Tuesday, February 02, 2010
This is a bit off the current topics of the season, but since it's Super Bowl week, I thought it might be appropriate. I was listening to the radio today and every radio show in America is being done from "radio row" at the Super Bowl and Tiki Barber was on. He was discussing the current state of the game and, of course, the upcoming game this weekend. And a point he made really resonated with me and made me wonder if it was possible that Joe Tiller had some hand in changing the way the game of football is played....nationwide.
Tiki was discussing the Super Bowl combatants and he commented on how Indy's rushing offense is 29th in the league -- and how that doesn't matter at all, because of how surgical Peyton Manning is. Fair point. He went on to talk about how the position of running back is quickly becoming less relevant to the point where he expects it to soon be less relevant than ever. This is because everyone runs some variation of the spread offense and bubble screens and quick outs and slants -- when done precisely -- are just as effective as a first down run play that used to be the bread-and-butter of every offense out there. You always ran on first down unless you were some wild-ass, Bill Walsh offense. And he was considered kind of kooky when he first ran it in the NFL.
So yes, the West Coast offense existed -- and succeeded -- for a number years, starting with those '80s Forty-Niners teams. But it's safe to say everyone else mainly relied on the tried and true method of success (and the "conventional wisdom" of many football lifers): run on first down, run on second down, maybe pass on third down. Oh, and the quarterback spent almost all of his time under center. The shotgun was a gimmick, sort of, and something that good defenses felt they could use to their advantage because it was almost always a sign of a sure passing down.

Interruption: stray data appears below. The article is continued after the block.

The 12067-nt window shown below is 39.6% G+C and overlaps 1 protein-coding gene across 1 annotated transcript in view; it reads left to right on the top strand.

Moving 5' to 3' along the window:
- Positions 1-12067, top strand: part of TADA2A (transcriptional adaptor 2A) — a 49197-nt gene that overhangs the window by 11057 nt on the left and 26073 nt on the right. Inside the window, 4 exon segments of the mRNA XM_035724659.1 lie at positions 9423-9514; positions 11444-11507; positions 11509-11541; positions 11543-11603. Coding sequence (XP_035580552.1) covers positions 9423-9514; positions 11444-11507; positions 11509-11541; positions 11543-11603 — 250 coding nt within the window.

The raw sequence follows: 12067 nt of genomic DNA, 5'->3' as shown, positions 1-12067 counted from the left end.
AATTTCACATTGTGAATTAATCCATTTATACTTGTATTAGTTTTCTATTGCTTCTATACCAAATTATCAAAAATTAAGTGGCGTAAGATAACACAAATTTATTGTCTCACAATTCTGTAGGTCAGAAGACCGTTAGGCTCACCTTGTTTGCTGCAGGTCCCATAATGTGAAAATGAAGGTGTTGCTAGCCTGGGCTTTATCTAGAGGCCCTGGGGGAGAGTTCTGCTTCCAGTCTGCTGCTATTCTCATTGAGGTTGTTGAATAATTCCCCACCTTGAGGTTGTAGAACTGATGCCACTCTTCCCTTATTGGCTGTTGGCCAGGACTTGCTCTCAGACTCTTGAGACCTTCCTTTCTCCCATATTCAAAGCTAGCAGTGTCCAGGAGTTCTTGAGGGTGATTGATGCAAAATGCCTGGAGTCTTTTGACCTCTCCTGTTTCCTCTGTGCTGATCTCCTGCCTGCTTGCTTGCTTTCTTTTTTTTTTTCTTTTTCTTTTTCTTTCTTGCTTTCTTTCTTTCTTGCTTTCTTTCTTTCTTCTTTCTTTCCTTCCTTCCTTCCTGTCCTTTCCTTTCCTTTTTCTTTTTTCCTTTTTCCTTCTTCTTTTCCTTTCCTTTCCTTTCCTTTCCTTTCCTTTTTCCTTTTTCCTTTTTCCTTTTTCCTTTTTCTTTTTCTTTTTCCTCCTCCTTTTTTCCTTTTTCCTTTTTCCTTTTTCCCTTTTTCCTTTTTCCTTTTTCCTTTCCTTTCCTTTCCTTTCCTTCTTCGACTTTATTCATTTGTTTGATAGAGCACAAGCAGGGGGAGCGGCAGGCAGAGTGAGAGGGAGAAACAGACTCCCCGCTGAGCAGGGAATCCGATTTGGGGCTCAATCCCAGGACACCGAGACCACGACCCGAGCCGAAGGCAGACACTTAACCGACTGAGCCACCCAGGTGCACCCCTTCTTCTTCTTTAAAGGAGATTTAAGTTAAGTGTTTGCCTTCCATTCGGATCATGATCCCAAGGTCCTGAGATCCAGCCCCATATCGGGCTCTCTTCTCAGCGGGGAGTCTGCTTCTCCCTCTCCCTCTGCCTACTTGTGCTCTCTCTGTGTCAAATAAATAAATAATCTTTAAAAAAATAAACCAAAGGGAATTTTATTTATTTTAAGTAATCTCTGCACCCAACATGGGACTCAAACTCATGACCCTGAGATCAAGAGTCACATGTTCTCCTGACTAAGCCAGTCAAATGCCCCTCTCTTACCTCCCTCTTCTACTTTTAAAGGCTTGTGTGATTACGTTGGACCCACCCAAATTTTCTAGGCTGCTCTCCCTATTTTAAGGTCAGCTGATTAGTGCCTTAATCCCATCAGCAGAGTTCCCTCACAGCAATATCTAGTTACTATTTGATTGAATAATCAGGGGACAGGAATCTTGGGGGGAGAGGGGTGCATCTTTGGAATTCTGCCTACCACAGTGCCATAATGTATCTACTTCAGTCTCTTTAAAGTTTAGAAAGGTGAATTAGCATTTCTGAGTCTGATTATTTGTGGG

Then something funny happened over the past ten years or so. Spread offenses took over. They say football is a "copycat" sport (see the ridiculous proliferation of the dumb-ass, 1940s Wildcat offense) and so as spread offenses began to succeed more, more teams began to institute them. This spread (no pun intended) like wildfire, burning through the college ranks and down to high school, to the point where the guy currently referred to as maybe the best college football player ever can't get comfortable taking a snap from center. Crazy.
Joe Tiller came to Purdue in 1997 and immediately implemented a spread offense, infamously called "basketball on grass," a term that is still used by know-nothing commentators today, even when Purdue is running more plays on the ground than in the air. But think back -- Cowboy Joe's system in 1997 was a lot more revolutionary than it would be in 2010. Now, everybody runs a version of the spread. In 1997, approximately zero Big Ten teams ran such an offense. For years (up until his retirement, in fact), Tiller was cited as the reason that the Big Ten's offensive statistics and approach changed. Tiller began passing on first down and frequently "using the pass to set up the pass." We all loved it, of course, because it completely baffled Big Ten defenses (remember, that 1997 team was coming off a 3-8 1996 and didn't even really have the personnel for such an offense) and allowed the Boilers to race to a 9-win season. It was amazing.
Before long, more offenses in the Big Ten opened it up, as did many offenses around the country at that time. Just prior to that, what kinds of teams won national titles in college football? Teams like Nebraska, running the effing OPTION. Now what kinds of teams win it? Teams like Florida and Alabama and USC. Sure, they're not all overly pass-happy teams, but the threat of their passing attack is one of the keys to making them successful. Nebraska used to win titles with quarterbacks who had no business even being referred to as quarterbacks.
Whereas winning Super Bowls at the NFL level used to be done with running game and crushing defense, the St. Louis Rams of '99-'01 showed that you could be very successful (and win a Super Bowl) by passing the sh-t out of the ball and playing defense once in a while. The Rams did what nobody had ever been able to do -- outscore everyone.
So the question I ask you is this: Did Joe Tiller play some significant role in changing the way the game is played? Clearly, I'm not silly enough to think he was the cause, but is it fair to say that what he brought to the Big Ten helped make the pass-happy, spread approach more mainstream?
Well, the 29th-best rushing team in the NFL is playing against Joe Tiller's first big recruit and the man who ran his offense better than anyone.